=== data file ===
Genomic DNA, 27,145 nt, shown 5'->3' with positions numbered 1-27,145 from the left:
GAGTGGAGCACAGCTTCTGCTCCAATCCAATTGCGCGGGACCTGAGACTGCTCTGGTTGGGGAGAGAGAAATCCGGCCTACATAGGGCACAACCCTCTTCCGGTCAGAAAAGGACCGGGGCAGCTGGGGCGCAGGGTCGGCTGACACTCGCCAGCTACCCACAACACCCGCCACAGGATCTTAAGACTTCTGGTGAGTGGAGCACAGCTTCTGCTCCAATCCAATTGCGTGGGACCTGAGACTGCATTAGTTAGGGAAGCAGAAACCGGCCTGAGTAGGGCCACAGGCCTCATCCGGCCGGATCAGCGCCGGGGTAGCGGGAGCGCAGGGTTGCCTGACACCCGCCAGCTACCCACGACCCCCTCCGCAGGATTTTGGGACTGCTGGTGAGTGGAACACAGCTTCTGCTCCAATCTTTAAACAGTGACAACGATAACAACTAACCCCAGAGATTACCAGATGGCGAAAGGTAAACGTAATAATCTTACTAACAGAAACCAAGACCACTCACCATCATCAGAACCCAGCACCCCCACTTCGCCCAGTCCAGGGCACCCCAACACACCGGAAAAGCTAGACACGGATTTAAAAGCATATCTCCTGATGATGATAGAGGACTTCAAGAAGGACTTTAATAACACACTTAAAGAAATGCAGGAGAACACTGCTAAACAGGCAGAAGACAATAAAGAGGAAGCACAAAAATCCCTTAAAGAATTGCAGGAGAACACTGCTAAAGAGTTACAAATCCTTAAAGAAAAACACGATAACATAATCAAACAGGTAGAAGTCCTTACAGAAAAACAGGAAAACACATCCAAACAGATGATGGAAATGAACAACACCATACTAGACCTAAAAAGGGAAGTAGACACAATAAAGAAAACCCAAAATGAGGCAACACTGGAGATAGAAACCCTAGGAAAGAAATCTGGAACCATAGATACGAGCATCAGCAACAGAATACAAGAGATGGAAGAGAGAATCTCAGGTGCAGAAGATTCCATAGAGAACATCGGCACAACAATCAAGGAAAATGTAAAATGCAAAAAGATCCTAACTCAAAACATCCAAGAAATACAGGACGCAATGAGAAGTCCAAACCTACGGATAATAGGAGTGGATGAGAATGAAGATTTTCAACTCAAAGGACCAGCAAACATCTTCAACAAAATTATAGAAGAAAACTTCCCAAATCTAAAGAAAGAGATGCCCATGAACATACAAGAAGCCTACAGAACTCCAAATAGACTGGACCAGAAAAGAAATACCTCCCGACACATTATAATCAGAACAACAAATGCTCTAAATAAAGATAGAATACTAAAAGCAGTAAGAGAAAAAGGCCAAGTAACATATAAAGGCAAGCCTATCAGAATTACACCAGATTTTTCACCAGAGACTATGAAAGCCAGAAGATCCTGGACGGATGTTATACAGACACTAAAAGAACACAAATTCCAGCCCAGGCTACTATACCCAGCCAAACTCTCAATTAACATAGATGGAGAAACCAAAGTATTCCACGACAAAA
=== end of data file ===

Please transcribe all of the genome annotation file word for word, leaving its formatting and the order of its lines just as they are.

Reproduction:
Genomic DNA, 27,145 nt, shown 5'->3' with positions numbered 1-27,145 from the left:
GAGTGGAGCACAGCTTCTGCTCCAATCCAATTGCGCGGGACCTGAGACTGCTCTGGTTGGGGAGAGAGAAATCCGGCCTACATAGGGCACAACCCTCTTCCGGTCAGAAAAGGACCGGGGCAGCTGGGGCGCAGGGTCGGCTGACACTCGCCAGCTACCCACAACACCCGCCACAGGATCTTAAGACTTCTGGTGAGTGGAGCACAGCTTCTGCTCCAATCCAATTGCGTGGGACCTGAGACTGCATTAGTTAGGGAAGCAGAAACCGGCCTGAGTAGGGCCACAGGCCTCATCCGGCCGGATCAGCGCCGGGGTAGCGGGAGCGCAGGGTTGCCTGACACCCGCCAGCTACCCACGACCCCCTCCGCAGGATTTTGGGACTGCTGGTGAGTGGAACACAGCTTCTGCTCCAATCTTTAAACAGTGACAACGATAACAACTAACCCCAGAGATTACCAGATGGCGAAAGGTAAACGTAATAATCTTACTAACAGAAACCAAGACCACTCACCATCATCAGAACCCAGCACCCCCACTTCGCCCAGTCCAGGGCACCCCAACACACCGGAAAAGCTAGACACGGATTTAAAAGCATATCTCCTGATGATGATAGAGGACTTCAAGAAGGACTTTAATAACACACTTAAAGAAATGCAGGAGAACACTGCTAAACAGGCAGAAGACAATAAAGAGGAAGCACAAAAATCCCTTAAAGAATTGCAGGAGAACACTGCTAAAGAGTTACAAATCCTTAAAGAAAAACACGATAACATAATCAAACAGGTAGAAGTCCTTACAGAAAAACAGGAAAACACATCCAAACAGATGATGGAAATGAACAACACCATACTAGACCTAAAAAGGGAAGTAGACACAATAAAGAAAACCCAAAATGAGGCAACACTGGAGATAGAAACCCTAGGAAAGAAATCTGGAACCATAGATACGAGCATCAGCAACAGAATACAAGAGATGGAAGAGAGAATCTCAGGTGCAGAAGATTCCATAGAGAACATCGGCACAACAATCAAGGAAAATGTAAAATGCAAAAAGATCCTAACTCAAAACATCCAAGAAATACAGGACGCAATGAGAAGTCCAAACCTACGGATAATAGGAGTGGATGAGAATGAAGATTTTCAACTCAAAGGACCAGCAAACATCTTCAACAAAATTATAGAAGAAAACTTCCCAAATCTAAAGAAAGAGATGCCCATGAACATACAAGAAGCCTACAGAACTCCAAATAGACTGGACCAGAAAAGAAATACCTCCCGACACATTATAATCAGAACAACAAATGCTCTAAATAAAGATAGAATACTAAAAGCAGTAAGAGAAAAAGGCCAAGTAACATATAAAGGCAAGCCTATCAGAATTACACCAGATTTTTCACCAGAGACTATGAAAGCCAGAAGATCCTGGACGGATGTTATACAGACACTAAAAGAACACAAATTCCAGCCCAGGCTACTATACCCAGCCAAACTCTCAATTAACATAGATGGAGAAACCAAAGTATTCCACGACAAAA